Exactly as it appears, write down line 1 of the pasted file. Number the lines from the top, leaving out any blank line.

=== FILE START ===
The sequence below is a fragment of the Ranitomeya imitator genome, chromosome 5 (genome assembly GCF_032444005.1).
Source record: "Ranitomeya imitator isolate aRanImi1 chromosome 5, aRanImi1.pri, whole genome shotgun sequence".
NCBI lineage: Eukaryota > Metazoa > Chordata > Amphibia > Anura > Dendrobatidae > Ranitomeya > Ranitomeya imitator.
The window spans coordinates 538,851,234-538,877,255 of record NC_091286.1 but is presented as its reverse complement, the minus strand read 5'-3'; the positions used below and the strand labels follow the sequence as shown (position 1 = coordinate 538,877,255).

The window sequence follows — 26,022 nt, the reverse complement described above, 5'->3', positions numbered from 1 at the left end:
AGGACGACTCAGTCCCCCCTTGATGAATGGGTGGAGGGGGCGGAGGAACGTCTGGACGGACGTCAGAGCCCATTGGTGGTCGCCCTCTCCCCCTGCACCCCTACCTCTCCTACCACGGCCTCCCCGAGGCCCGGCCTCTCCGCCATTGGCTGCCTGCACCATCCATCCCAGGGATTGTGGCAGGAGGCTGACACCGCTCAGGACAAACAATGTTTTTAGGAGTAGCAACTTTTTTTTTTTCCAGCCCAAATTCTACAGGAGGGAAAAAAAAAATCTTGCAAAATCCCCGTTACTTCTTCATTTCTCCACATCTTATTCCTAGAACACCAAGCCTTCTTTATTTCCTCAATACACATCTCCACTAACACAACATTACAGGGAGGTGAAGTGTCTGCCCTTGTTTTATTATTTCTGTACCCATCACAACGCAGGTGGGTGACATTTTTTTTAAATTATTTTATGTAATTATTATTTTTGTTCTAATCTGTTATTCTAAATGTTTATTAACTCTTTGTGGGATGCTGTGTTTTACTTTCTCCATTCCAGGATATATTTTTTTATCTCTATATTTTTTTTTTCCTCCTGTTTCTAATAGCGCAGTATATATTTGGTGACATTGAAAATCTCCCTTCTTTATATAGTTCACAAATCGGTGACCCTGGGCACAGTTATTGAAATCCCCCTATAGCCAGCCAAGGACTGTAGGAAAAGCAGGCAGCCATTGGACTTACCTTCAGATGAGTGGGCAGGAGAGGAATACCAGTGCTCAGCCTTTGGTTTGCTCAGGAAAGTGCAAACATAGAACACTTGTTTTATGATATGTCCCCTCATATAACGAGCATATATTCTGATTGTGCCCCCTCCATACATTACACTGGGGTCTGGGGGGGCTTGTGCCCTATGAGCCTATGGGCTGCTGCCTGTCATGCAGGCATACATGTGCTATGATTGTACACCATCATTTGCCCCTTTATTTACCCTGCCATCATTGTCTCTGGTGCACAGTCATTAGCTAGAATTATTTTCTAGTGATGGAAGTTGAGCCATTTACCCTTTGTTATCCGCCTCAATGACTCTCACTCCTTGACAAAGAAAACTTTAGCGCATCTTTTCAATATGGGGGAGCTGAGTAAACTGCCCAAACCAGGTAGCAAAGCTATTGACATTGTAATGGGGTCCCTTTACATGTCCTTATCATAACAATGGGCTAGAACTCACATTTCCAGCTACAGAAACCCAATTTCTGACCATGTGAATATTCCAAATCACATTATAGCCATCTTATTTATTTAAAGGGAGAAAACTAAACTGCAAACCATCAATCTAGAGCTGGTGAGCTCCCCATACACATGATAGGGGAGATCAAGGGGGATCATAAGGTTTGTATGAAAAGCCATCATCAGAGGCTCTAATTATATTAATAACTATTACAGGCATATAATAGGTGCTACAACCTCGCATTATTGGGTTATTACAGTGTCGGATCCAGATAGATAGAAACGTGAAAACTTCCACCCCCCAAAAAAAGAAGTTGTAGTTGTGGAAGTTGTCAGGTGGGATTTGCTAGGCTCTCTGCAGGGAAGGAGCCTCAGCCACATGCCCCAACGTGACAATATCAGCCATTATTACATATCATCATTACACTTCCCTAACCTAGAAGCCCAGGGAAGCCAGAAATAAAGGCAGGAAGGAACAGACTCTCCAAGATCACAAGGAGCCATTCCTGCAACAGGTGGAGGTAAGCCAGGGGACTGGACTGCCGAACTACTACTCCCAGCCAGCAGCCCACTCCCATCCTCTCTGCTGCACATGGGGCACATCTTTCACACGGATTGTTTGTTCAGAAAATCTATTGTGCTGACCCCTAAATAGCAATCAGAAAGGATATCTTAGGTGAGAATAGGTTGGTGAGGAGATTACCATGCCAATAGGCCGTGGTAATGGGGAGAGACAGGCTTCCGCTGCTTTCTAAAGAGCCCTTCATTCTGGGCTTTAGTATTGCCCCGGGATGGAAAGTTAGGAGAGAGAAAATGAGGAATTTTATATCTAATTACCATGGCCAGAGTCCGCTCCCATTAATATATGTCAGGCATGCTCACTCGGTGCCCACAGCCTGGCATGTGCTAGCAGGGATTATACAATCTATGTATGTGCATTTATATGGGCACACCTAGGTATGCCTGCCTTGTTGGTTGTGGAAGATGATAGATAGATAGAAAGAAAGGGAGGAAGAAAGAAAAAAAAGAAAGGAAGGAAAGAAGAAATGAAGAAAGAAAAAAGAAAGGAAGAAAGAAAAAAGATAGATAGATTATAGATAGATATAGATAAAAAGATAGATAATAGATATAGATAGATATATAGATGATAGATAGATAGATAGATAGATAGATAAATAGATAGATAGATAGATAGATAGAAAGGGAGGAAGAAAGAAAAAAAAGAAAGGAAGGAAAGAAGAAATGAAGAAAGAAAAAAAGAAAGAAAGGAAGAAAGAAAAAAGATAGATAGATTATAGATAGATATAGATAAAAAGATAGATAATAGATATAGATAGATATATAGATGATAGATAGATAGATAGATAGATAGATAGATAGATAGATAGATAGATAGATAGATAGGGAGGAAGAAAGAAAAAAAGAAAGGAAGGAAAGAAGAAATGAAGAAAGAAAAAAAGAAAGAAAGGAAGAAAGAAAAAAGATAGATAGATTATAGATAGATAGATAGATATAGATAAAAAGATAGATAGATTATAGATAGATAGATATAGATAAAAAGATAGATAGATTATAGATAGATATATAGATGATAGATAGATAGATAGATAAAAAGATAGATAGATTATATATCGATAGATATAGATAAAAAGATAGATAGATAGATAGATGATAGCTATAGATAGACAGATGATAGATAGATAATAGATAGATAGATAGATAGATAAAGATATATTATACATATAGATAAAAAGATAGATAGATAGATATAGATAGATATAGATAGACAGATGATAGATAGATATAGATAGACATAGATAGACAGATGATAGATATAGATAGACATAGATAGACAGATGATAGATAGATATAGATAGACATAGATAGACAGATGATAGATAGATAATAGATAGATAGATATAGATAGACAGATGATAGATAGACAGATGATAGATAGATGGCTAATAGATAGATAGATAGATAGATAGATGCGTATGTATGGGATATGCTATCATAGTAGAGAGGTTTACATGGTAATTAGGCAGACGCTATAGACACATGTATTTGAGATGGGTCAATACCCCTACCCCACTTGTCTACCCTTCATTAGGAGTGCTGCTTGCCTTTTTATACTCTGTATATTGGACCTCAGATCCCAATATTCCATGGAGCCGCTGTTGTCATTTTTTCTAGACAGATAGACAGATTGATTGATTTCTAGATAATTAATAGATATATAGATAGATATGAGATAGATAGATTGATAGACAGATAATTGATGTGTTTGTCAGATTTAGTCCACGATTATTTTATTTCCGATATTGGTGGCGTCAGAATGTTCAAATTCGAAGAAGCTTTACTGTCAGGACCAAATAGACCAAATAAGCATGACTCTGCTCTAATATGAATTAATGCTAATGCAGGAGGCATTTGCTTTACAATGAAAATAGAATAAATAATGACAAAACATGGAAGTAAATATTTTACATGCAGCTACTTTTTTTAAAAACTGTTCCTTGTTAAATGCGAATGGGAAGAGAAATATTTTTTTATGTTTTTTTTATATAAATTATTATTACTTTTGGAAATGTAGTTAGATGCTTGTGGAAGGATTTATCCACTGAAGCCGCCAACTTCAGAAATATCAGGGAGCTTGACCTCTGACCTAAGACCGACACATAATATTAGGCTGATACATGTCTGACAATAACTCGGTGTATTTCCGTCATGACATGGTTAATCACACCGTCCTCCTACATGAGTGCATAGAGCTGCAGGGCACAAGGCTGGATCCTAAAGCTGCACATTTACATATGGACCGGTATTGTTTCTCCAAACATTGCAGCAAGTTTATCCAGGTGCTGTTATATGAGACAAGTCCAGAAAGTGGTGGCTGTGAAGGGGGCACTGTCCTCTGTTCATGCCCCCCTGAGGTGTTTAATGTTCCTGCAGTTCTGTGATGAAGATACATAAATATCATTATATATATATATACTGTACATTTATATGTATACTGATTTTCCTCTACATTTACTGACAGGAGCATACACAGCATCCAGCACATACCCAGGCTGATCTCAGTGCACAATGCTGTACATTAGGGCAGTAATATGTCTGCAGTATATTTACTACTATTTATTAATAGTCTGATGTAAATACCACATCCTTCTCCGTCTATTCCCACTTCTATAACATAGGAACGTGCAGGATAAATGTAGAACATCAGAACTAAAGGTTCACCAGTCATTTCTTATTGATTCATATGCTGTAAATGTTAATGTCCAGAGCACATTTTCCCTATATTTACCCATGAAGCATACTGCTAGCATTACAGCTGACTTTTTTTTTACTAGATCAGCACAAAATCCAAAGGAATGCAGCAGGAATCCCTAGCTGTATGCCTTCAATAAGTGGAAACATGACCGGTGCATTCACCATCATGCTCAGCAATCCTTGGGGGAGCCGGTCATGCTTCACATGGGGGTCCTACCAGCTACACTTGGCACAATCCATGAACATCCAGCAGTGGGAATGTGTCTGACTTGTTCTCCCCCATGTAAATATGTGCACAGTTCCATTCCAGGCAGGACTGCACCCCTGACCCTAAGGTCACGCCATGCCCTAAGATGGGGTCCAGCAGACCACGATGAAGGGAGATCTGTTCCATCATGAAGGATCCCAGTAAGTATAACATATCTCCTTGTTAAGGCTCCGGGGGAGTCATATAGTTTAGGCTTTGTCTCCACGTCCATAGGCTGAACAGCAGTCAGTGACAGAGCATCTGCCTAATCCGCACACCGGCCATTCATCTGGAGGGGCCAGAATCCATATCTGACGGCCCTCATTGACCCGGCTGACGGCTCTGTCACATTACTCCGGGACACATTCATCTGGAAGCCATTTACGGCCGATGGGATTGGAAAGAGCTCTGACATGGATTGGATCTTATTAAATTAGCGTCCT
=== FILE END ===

The sequence below is a fragment of the Ranitomeya imitator genome, chromosome 5 (genome assembly GCF_032444005.1).